Boumediene v. Bush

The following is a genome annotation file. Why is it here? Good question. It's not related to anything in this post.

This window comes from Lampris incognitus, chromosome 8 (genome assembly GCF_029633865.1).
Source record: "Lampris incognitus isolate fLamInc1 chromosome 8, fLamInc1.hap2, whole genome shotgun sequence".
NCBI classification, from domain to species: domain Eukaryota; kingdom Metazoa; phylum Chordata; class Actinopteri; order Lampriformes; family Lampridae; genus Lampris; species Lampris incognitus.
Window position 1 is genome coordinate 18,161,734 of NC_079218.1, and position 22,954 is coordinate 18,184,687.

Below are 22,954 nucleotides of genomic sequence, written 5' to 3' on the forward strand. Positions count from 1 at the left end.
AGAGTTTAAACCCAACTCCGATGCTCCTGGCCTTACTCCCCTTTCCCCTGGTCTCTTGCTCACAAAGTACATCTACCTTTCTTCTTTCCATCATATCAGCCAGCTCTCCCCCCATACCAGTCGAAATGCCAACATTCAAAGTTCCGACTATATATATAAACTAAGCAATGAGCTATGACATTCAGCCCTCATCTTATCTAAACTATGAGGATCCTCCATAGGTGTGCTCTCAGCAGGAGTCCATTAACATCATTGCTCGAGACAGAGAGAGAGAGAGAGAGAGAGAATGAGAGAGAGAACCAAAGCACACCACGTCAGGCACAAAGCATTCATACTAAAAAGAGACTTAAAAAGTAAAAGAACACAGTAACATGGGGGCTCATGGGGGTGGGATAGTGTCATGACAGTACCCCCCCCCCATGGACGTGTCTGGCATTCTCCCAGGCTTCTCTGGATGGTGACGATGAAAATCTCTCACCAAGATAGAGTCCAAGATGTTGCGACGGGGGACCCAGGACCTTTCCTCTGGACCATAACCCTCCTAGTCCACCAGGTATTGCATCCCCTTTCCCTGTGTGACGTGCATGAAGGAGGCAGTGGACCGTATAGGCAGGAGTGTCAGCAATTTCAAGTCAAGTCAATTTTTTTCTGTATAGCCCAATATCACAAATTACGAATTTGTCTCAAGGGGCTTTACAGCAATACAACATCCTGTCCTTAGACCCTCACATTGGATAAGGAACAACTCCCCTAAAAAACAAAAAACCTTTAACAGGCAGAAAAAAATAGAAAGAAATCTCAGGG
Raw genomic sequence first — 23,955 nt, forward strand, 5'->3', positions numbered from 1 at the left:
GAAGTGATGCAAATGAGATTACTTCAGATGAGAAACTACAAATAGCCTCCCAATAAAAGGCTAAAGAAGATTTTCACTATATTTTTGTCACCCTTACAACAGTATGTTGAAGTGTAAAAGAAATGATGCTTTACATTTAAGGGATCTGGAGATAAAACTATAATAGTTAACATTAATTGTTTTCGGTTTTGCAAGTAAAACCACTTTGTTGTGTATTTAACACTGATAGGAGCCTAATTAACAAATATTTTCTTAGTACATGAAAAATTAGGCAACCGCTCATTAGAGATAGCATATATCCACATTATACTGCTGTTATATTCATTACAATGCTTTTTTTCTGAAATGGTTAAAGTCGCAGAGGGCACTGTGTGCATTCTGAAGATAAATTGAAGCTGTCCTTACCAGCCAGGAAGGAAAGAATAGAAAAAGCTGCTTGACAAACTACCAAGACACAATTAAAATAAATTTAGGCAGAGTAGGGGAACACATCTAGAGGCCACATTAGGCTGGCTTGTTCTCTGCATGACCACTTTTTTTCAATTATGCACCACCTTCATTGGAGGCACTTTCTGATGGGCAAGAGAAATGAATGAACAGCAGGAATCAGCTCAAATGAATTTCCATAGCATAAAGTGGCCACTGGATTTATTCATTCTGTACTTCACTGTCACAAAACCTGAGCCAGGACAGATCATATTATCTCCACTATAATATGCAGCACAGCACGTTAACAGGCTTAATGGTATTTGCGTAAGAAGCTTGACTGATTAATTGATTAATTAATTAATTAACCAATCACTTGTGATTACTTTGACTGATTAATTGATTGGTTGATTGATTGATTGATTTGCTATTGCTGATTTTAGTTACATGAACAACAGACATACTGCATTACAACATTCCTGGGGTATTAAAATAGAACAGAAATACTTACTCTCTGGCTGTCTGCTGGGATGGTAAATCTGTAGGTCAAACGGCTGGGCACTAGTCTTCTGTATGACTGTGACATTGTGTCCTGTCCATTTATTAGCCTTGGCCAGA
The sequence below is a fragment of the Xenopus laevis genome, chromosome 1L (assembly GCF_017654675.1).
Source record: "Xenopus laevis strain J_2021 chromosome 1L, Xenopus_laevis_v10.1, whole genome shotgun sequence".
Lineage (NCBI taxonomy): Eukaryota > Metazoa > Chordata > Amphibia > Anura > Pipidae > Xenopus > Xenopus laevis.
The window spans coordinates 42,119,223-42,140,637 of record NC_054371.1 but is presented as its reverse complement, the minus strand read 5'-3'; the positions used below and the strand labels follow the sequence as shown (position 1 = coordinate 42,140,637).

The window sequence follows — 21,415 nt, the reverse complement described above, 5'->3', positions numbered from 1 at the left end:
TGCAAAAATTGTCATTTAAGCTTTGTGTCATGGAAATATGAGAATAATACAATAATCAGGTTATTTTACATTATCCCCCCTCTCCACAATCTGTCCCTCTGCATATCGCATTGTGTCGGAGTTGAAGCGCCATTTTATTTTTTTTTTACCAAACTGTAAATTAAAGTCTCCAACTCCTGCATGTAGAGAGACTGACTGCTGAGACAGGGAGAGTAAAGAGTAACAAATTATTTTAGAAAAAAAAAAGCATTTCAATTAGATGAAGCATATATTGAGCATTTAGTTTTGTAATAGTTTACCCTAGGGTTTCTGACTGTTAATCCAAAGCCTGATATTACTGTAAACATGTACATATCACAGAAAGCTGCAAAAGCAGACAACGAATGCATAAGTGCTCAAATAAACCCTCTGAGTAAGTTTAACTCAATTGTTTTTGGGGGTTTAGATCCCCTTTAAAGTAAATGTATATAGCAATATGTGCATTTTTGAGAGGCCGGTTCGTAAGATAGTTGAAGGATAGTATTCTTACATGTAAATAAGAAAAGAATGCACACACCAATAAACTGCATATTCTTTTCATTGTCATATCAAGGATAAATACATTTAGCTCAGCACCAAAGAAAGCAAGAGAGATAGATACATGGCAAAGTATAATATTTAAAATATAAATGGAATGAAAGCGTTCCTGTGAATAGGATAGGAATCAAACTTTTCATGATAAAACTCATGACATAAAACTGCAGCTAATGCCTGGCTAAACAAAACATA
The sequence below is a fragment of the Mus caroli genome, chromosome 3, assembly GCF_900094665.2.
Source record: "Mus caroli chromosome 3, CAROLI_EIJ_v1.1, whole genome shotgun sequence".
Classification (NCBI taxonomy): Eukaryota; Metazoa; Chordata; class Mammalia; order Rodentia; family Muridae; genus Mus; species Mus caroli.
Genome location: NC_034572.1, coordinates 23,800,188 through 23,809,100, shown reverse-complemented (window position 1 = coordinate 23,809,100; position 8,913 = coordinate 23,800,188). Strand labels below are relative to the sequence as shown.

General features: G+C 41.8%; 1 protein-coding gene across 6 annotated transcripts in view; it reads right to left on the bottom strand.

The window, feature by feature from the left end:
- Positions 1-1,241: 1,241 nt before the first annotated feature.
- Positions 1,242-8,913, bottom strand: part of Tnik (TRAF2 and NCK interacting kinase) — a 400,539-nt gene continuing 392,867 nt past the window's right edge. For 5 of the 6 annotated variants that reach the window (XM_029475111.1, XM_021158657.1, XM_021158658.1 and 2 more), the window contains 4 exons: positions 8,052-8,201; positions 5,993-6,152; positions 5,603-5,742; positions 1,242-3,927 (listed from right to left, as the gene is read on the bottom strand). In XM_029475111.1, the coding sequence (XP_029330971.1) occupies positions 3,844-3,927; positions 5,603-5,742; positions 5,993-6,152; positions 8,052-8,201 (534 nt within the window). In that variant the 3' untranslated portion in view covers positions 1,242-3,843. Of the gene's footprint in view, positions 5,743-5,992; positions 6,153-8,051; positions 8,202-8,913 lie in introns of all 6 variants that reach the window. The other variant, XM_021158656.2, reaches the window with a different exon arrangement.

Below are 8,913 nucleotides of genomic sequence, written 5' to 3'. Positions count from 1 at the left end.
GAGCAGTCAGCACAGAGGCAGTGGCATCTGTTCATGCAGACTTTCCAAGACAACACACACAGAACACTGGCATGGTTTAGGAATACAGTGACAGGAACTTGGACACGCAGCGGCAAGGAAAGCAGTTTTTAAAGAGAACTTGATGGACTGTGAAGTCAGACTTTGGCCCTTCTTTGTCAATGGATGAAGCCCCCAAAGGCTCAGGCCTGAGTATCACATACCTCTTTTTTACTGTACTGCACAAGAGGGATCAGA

553 U.S. 723 (2008), held that the Military Commissions Act of 2006 unconstitutionally suspended the writ of habeas corpus. Boumediene was the fifth in a series of cases to reach the Court concerning the detention of prisoners held as a result of the United States' response to the 2001 attacks by the terrorist group al Qaeda. In Rumsfeld v. Padilla, 542 U.S. 426 (2004), the Court ruled on procedural and jurisdictional grounds, finding that Padilla's choice of Secretary of Defense Rumsfeld as respondent to his habeas petition rather than his immediate custodian, commander of the brig in which he was held, as well as the location of filing the petition, was improper. In Rasul v. Bush, 542 U.S. 466 (2004), the Court found that U.S. federal courts had jurisdiction to hear habeas petitions brought by detainees held at the naval base at Guantanamo Bay, Cuba. In Hamdi v. Rumsfeld, 542 U.S. 507 (2004), the Court found that an American citizen held as an enemy combatant has a right under the due process clause of the Fifth Amendment to have his detention reviewed by a neutral decision maker. In Hamdan v. Rumsfeld, 548 U.S. 557 (2006), the Court held that the Constitution vests Congress with the authority to declare war and make rules concerning captured individuals and their punishment, and that by convening military commissions to try detainees, the President had overstepped his constitutional authority and that the commissions violated the Uniform Code of Military Justice and the Geneva Conventions. After the Court's decision in Hamdan, Congress passed the Military Commissions Act of 2006, which eliminated federal jurisdiction over habeas petitions from enemy combatants held in Guantanamo. In Boumediene, the Court held that the Act violated the Suspension Clause of the Constitution and that the prisoners were entitled to due process protection under the Fifth Amendment and to protection under the Geneva Conventions.
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